February 28, 2008
Earning vs. LearningIt's the age-old quandry: how do we learn new skills and improve as software developers when we're under pressure to focus almost exclusively on delivering software now?
As a trainer and coach, it's the number one biggest barrier to getting results. The management want their teams to be more productive, and they want the software they produce to be of better quality. But the developers who tend to be most productive and who produce the best quality code tend to be the ones who have dedicated the most of their time to learning and experimenting.
And that time came at a cost. And someone bore that cost. But who wants to pay developers to learn and to "play"?
As a freelance consultant, I bear most of the cost of my own professional development. But I do use client time as well to explore and to try new things, because I think every organisation that relies on capable people must be prepared to pay a sort of competence tax.
I am lucky. I am strong-willed, and assertive, and motivated. I usually manage my own time, so when I need time to learn, I take time to learn. I also have the kind of job where that's often part and parcel of what the client is asking me to do, so I can be actively encouraged to do this.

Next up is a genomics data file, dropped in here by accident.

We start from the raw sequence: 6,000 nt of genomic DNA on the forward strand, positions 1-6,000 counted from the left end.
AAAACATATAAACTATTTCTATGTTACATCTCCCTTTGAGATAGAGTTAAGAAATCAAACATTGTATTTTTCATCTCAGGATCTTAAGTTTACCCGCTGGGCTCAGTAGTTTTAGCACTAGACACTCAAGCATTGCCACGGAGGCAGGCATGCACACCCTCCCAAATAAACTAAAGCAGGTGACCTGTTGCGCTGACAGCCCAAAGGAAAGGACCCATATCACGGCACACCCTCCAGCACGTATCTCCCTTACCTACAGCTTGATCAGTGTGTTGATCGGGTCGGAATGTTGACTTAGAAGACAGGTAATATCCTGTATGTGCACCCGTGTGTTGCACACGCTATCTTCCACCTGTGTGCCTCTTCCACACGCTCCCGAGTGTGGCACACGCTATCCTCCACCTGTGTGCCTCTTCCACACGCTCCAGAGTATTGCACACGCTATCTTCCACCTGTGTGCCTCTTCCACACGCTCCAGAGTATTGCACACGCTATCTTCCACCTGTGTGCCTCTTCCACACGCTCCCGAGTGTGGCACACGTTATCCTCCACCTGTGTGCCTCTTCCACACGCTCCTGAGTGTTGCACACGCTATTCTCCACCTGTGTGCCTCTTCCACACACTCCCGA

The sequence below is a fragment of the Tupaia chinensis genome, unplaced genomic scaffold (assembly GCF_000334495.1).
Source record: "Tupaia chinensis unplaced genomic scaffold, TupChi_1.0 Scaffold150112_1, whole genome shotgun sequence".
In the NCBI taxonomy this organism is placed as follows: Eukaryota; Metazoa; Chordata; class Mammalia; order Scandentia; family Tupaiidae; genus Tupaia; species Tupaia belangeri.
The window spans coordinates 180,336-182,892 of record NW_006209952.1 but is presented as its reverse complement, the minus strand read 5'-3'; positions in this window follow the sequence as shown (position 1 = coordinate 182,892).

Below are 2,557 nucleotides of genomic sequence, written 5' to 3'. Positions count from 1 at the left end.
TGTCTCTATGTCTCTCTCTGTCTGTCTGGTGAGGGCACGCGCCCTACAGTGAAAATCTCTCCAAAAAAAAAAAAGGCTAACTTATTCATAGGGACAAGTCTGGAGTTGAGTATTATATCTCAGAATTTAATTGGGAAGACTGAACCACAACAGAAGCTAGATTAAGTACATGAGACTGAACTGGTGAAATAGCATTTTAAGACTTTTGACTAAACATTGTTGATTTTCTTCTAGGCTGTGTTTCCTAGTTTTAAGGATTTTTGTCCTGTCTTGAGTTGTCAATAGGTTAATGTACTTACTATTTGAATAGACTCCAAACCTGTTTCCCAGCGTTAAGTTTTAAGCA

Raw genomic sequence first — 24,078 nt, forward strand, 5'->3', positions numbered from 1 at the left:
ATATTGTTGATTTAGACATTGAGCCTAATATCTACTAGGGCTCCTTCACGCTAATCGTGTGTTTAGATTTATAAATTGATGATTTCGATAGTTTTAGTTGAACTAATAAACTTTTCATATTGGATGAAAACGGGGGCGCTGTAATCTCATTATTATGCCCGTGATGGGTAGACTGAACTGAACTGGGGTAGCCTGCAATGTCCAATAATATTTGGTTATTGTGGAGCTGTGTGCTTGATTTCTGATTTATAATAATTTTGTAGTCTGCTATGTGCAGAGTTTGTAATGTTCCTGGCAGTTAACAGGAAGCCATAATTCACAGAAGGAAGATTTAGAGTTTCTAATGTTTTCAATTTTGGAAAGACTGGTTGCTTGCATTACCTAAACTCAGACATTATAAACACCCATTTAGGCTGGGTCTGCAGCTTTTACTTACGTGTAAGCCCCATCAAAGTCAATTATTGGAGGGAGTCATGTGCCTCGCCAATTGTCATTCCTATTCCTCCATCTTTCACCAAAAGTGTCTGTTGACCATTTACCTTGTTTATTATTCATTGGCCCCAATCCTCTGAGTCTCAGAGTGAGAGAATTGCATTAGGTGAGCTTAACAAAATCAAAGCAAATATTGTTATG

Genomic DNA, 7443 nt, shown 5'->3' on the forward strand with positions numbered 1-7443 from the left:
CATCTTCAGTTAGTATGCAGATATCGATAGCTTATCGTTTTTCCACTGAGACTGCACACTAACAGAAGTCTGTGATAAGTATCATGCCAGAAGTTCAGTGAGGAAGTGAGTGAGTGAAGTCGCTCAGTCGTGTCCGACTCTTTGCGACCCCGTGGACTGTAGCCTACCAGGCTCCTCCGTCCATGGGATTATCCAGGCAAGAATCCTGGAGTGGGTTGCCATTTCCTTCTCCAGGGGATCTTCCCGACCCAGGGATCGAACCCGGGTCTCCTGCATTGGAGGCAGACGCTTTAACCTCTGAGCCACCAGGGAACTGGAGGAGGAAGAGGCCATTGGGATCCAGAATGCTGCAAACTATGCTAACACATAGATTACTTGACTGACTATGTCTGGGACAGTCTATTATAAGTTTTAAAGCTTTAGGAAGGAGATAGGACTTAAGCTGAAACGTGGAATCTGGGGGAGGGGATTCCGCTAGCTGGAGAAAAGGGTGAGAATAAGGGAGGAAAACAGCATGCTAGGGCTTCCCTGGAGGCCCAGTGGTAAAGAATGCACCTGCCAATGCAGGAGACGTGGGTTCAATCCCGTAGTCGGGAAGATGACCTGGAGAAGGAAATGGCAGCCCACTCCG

Many developers are not so lucky. Their time is often controlled by someone else, and they cannot choose to spend a few hours noodling with NUnit or knocking up a prototype to test a theory about design principles, or reading a PhD paper on graph theory. Most employers view that as "wasteful", and forbid their developers to do it.
Which is a big mistake, in the longer term. Because your developers learn slowly, and the skills and knowledge that might have helped them solve a problem faster and better will elude them for longer.
The focus should not be on utilisating all of their available time. That is a false economy. The focus should be on what they achieve in the time that is utilised.
Give them the space to learn, and you'll be surprised at just how much more you will get out of them when they do apply themselves.
Posted 10 years, 9 months ago on February 28, 2008